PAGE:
Review: Badlands (1973)


Inspired by the true story of real-life serial killers Charles Starkweather and Caril-Ann Fugate, Badlands follows the story of impressionable teenage girl Holly (Sissy Spacek) who angers her father (Warren Oates) when she falls in love with an older and rebellious boy (Martin Sheen) in the dead-end town of Fort Dupree, South Dakota. After a conflict between Holly and her father erupts in murder, the young lovers are forced to flee. In the ensuing crime spree, they journey through the Midwest to the Badlands of Montana, eluding authorities along the way.

badlands 1973 review the blazing reel-martin-sheen-sissy-spacek

I don’t know where Malick’s films became so pretentious and self-indulgent, Tree of Life, maybe? But Badlands was a truly exceptional film. Malick’s visual talent is visible from the very outset and the film lured me in with its beautiful cinematography, I will even go so far as to say, the cinematography is better than any 70’s film I’ve had the chance of seeing. And I can’t really put my finger on it but there was a certain hypnotism to the whole thing that had me hooked. I know what someone who read the plot will think, ”This is going to be an unnecessarily violent movie”, that isn’t the case at all, in fact Badlands makes a normal story seem very special. It’s more about an insight into the mind of two people on the run and for the most part it’s just a road-trip movie. However, it’s also a very dark movie and at times disheartening, what I love though is how it perfectly meshes the ominous tone with the quietly upbeat tone and the result is something truly remarkable. Apparently back in the day Malick had an ear for dialogue and there are many moments of deadpan comedy and the narrative and story are very well-balanced. The performances from both the films at the time young stars are very good, but ultimately for me it was Martin Sheen who stood out. With his rugged James Dean-esque, Sheen delivers a magnetic and stirring performance playing a uniquely complex character.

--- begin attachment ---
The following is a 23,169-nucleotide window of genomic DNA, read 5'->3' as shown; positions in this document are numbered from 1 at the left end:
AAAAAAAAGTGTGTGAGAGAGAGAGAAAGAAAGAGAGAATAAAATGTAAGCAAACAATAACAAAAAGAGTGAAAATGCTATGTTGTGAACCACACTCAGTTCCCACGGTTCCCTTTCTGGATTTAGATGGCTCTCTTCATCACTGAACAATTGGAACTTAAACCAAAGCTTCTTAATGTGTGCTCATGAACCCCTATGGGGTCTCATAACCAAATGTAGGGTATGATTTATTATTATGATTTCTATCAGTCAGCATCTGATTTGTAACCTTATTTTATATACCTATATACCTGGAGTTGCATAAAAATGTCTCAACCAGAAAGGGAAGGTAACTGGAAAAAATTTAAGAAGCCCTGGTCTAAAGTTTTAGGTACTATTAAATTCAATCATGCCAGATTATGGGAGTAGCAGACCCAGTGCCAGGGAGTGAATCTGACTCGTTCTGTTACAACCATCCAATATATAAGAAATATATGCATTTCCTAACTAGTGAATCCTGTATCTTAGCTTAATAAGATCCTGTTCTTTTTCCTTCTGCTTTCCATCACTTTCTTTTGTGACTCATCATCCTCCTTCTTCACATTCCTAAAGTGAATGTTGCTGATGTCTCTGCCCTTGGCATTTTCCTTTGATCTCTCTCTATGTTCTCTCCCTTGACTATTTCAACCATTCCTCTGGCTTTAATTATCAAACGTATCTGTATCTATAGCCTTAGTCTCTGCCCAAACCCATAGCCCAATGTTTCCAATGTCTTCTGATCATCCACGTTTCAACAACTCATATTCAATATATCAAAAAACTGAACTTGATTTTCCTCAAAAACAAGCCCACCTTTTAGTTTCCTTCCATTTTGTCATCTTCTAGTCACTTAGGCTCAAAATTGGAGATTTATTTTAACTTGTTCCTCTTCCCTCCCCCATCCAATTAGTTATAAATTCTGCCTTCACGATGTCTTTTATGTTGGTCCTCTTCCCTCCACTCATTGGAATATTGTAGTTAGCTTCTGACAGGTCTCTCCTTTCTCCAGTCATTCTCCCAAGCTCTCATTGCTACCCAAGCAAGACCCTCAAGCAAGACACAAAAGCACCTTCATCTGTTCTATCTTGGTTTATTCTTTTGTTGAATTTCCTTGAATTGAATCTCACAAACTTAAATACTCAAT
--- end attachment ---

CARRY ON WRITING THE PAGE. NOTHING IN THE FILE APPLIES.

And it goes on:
badlands review martin sheen the blazing reel

Badlands was a pleasant surprise for me, it was concise and beautiful and for someone who is not a fan of Terrence Malick this film really came through. It doesn’t have any of the Malick excesses many people, including myself hate and it isn’t hard to see why he’s hailed as one of the greatest auteurs of his generation. Maybe old Malick isn’t so bad. I’ll definitely be watching Days of Heaven soon.




7 responses to “Review: Badlands (1973)

  1. I think Old Malick is better than new Malick and Badlands is that near-impossible thing: a great American movie that was both an artistic triumph and a box-office success. The film is also beautifully photographed with no less than three credited cinematographers.
    Nice review. I really hope you enjoy Days of Heaven. It’s one of my favourites.

    Liked by 1 person

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